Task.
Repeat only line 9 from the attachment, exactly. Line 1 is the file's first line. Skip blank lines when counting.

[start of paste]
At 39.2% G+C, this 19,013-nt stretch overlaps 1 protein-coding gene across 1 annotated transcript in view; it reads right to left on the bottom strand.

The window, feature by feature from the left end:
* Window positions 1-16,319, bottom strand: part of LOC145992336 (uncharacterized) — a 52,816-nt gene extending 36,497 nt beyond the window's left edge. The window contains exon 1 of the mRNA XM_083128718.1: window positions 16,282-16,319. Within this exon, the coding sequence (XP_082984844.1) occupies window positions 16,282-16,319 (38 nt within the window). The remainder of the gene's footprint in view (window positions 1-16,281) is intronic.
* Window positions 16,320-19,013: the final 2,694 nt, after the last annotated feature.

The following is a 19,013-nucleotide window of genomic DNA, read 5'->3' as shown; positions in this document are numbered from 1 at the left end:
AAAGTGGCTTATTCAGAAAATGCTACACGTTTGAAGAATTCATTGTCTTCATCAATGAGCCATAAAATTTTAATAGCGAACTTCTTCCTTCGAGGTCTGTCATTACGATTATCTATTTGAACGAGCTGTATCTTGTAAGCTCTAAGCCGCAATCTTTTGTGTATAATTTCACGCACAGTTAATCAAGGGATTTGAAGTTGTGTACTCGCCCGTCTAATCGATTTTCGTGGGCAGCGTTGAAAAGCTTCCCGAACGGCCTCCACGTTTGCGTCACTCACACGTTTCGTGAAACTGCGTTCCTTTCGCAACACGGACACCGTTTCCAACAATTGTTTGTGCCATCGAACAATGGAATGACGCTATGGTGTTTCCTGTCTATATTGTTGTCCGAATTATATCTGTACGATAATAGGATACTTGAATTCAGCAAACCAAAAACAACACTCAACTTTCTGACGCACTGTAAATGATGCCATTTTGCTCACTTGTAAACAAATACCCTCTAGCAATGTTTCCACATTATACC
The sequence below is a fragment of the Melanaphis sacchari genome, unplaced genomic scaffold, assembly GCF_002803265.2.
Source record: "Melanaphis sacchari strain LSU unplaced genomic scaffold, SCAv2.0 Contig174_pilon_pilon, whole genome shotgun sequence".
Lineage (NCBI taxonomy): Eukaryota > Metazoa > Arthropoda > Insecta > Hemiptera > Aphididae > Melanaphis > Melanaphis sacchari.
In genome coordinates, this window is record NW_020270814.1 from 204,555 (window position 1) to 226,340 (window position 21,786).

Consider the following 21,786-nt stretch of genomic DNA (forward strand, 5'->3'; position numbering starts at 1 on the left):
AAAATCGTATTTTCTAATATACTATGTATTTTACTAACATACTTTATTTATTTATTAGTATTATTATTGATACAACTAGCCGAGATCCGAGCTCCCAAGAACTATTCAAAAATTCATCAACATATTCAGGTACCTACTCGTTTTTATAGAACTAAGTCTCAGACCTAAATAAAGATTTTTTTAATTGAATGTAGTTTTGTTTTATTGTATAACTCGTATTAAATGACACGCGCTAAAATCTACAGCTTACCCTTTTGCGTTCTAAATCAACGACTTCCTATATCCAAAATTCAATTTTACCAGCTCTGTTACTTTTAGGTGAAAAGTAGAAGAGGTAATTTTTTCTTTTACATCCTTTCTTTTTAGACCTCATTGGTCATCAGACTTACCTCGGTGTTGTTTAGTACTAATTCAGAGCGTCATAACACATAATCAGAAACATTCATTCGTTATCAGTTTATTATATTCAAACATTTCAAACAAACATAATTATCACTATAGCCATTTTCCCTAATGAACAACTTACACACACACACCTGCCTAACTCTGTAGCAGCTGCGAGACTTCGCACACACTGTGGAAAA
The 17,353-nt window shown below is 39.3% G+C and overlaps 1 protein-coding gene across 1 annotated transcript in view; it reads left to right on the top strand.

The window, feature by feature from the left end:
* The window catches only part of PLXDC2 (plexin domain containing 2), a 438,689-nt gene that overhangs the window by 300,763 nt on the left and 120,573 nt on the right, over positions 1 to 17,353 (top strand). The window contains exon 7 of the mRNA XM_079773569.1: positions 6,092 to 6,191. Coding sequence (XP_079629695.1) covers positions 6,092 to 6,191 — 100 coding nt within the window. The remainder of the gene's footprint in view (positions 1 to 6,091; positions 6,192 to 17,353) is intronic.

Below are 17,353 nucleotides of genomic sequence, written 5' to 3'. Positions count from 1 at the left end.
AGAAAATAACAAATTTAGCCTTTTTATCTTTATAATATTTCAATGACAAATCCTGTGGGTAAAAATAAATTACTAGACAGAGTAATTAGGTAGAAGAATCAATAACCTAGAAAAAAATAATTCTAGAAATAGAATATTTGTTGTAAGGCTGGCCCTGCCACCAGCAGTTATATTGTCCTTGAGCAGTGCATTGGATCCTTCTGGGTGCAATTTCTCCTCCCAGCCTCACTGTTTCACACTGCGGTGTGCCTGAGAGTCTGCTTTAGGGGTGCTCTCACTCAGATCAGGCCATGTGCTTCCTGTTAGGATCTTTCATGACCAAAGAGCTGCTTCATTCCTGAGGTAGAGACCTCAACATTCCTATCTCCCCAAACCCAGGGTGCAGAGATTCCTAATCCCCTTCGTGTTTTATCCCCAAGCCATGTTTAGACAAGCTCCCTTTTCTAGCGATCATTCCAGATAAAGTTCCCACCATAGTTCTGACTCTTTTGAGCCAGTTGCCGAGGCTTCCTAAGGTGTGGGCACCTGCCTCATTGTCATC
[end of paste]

Lineage (NCBI taxonomy): Eukaryota > Metazoa > Arthropoda > Insecta > Hemiptera > Aphididae > Melanaphis > Melanaphis sacchari.